Mobility

February 2017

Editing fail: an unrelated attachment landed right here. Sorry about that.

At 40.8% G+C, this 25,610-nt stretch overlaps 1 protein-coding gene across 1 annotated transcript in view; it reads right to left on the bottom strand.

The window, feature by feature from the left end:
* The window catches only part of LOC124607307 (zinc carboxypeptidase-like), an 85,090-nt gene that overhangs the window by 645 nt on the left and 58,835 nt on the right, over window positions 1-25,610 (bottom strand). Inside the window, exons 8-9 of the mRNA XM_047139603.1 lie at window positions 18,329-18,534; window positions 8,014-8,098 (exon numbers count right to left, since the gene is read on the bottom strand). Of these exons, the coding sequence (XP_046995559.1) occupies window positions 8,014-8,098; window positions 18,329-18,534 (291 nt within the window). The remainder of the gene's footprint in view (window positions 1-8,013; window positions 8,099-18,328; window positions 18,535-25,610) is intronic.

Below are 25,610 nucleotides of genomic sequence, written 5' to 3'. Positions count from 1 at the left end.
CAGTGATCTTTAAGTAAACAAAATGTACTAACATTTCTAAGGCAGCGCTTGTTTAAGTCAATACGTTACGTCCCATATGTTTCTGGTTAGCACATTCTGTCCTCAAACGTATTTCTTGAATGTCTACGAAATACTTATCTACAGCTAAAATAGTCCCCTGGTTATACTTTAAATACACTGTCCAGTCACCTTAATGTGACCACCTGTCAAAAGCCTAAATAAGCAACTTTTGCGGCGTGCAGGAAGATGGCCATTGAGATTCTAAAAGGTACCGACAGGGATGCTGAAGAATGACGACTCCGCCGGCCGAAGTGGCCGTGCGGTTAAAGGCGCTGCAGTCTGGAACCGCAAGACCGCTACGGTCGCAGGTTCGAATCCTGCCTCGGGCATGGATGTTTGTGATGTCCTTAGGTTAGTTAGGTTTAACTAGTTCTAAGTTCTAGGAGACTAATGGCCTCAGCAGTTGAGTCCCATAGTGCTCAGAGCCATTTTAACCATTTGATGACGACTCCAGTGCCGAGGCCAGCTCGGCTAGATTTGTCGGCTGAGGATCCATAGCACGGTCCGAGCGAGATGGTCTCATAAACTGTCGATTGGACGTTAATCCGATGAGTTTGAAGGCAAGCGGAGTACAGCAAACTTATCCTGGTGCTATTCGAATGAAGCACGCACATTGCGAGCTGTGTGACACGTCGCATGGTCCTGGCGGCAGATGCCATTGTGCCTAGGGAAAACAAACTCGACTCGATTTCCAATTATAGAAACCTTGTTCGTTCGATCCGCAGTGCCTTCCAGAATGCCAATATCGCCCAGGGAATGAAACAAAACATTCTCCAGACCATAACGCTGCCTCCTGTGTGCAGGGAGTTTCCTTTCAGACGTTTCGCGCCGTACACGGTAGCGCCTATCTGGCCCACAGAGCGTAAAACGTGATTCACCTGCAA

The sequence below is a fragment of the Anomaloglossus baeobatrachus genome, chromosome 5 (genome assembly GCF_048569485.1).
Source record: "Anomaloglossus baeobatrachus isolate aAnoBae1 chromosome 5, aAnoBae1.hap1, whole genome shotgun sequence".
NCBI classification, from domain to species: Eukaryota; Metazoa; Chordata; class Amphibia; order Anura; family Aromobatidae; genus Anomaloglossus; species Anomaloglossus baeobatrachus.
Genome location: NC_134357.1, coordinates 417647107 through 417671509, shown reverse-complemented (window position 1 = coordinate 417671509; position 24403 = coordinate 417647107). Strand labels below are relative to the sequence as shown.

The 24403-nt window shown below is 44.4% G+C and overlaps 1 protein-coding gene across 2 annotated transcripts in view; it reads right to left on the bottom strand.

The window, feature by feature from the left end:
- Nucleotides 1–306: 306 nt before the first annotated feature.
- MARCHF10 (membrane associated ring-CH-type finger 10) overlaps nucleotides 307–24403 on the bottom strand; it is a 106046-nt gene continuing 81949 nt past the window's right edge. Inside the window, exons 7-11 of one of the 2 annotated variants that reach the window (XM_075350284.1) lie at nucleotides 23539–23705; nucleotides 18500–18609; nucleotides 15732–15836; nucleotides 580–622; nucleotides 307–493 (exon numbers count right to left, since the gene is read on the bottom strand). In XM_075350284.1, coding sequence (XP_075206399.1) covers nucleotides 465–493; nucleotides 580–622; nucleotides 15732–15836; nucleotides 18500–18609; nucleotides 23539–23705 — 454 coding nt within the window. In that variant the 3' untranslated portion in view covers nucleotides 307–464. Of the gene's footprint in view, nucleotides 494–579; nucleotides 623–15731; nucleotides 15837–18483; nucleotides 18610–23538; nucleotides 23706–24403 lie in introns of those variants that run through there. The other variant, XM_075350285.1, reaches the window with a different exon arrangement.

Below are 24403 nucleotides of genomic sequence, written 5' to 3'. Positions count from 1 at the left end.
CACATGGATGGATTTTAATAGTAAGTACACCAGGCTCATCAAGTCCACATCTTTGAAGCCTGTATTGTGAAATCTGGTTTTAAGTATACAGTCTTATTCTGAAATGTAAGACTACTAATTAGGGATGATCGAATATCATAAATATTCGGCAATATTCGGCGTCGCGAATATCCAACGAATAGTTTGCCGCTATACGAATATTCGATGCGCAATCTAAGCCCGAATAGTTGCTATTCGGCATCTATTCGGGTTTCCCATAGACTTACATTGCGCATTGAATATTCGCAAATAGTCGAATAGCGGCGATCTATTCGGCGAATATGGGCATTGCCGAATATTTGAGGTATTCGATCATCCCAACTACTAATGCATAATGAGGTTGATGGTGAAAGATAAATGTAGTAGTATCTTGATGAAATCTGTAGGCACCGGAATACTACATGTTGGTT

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50 Mobility | February 2017 Companies not only supply athletes and entertainers with free stuff, they also pay a lot of money in sponsorships to get their corporate logos associated with events, teams, and celebrities that attract potential consumers' eyes. Slazenger, the British sporting goods company, and the tennis tournament known as The Championships— Wimbledon—have the longest partnership in sports history. The company has supplied tennis balls to the All England Lawn Tennis Club since 1902. In 2016, the company provided 52,000 balls, each of which was tested for weight, bounce, and compression. Source: wimbledon.com Sneaker companies not only supply basketball players with free sneakers, but they also line the athletes' pockets with a lot of cash. And, somewhat surprisingly, the man with the most lucrative contract hasn't played competitive basketball for more than a decade. In 2014, Michael Jordan's brand of sneaker had eight times the sales of the signature shoe worn by LeBron James, the active National Basketball Association player with the richest sneaker contract. Jordan's Nike shoe sales that year amounted to a staggering $2.6 billion. Jordan was paid about $100 million to lend his name to the Nike brand and other partners. Source: forbes.com If you've ever seen Elton John in concert, it's almost certain he was playing a Yamaha piano, which has long supplied the superstar with his gear. The company has set up the musician with four piano systems for touring, and it includes most of the electronic instruments and sound gear that he and his band need. A Yamaha representative has called "Piano A," the fi rst of John's 9-foot concert grands, "probably the most played, most traveled piano on the planet." Source: yamaha.com Corporate spending for sponsorships of music venues, tours, and festivals continues to rise. Companies spent $1.34 billion in 2014, a 4.4 percent increase from the previous year. The Coca-Cola Co. led the way, locking up 27 percent of partnership agreements with various musical ventures. Anheuser- Busch InBev SA, however, dominated music festivals, as the beer company sold its suds at 31 percent of the noteworthy gatherings. Source: sponsorship.com Omega, the Swiss watch company, has supplied the Olympic Games with its skills since 1932, when it fi rst became the sporting event's offi cial timekeeper. A single watchmaker, armed with 30 split-second chronographs, showed up in Los Angeles that year. For the 2016 Games in Rio de Janeiro, a team of timekeeping professionals came equipped with 450 tons of equipment to make sure Omega got it right. Source: omegawatches.com anyamuse / Shutterstock.com anyamuse / Shutterstock.com Yamaha piano, which has long supplied the superstar with his gear. The company has set up the musician with four piano systems for touring, and it includes most of the electronic instruments and sound gear that he and his band need. A Yamaha representative has called "Piano A," the fi rst of John's 9-foot concert LunaseeStudios / Shutterstock.com

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